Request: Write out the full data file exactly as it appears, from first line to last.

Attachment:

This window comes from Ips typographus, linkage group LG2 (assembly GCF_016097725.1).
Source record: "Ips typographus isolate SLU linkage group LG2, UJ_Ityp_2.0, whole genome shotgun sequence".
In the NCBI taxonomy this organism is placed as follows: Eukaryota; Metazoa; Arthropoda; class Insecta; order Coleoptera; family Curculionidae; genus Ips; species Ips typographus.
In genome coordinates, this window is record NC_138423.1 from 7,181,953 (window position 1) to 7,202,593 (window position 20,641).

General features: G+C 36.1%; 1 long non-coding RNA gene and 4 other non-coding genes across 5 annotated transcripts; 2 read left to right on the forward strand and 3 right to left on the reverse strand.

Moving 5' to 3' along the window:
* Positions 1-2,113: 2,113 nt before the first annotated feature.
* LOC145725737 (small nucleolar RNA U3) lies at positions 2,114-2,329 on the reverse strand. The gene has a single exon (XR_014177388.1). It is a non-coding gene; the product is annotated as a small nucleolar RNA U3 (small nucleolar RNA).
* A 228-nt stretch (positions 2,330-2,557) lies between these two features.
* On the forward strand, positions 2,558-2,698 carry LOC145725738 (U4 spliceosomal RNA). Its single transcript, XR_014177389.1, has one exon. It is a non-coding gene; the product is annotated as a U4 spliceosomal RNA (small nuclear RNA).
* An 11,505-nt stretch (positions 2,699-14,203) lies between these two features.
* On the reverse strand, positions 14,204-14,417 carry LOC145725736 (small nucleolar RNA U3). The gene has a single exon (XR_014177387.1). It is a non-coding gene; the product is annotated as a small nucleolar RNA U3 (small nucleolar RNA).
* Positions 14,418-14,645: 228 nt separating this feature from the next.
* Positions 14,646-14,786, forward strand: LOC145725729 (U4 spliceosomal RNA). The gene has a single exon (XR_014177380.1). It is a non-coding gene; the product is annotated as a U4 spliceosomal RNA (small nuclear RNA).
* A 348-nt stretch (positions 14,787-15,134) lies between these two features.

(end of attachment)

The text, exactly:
This window comes from Ips typographus, linkage group LG2 (assembly GCF_016097725.1).
Source record: "Ips typographus isolate SLU linkage group LG2, UJ_Ityp_2.0, whole genome shotgun sequence".
In the NCBI taxonomy this organism is placed as follows: Eukaryota; Metazoa; Arthropoda; class Insecta; order Coleoptera; family Curculionidae; genus Ips; species Ips typographus.
In genome coordinates, this window is record NC_138423.1 from 7,181,953 (window position 1) to 7,202,593 (window position 20,641).

General features: G+C 36.1%; 1 long non-coding RNA gene and 4 other non-coding genes across 5 annotated transcripts; 2 read left to right on the forward strand and 3 right to left on the reverse strand.

Moving 5' to 3' along the window:
* Positions 1-2,113: 2,113 nt before the first annotated feature.
* LOC145725737 (small nucleolar RNA U3) lies at positions 2,114-2,329 on the reverse strand. The gene has a single exon (XR_014177388.1). It is a non-coding gene; the product is annotated as a small nucleolar RNA U3 (small nucleolar RNA).
* A 228-nt stretch (positions 2,330-2,557) lies between these two features.
* On the forward strand, positions 2,558-2,698 carry LOC145725738 (U4 spliceosomal RNA). Its single transcript, XR_014177389.1, has one exon. It is a non-coding gene; the product is annotated as a U4 spliceosomal RNA (small nuclear RNA).
* An 11,505-nt stretch (positions 2,699-14,203) lies between these two features.
* On the reverse strand, positions 14,204-14,417 carry LOC145725736 (small nucleolar RNA U3). The gene has a single exon (XR_014177387.1). It is a non-coding gene; the product is annotated as a small nucleolar RNA U3 (small nucleolar RNA).
* Positions 14,418-14,645: 228 nt separating this feature from the next.
* Positions 14,646-14,786, forward strand: LOC145725729 (U4 spliceosomal RNA). The gene has a single exon (XR_014177380.1). It is a non-coding gene; the product is annotated as a U4 spliceosomal RNA (small nuclear RNA).
* A 348-nt stretch (positions 14,787-15,134) lies between these two features.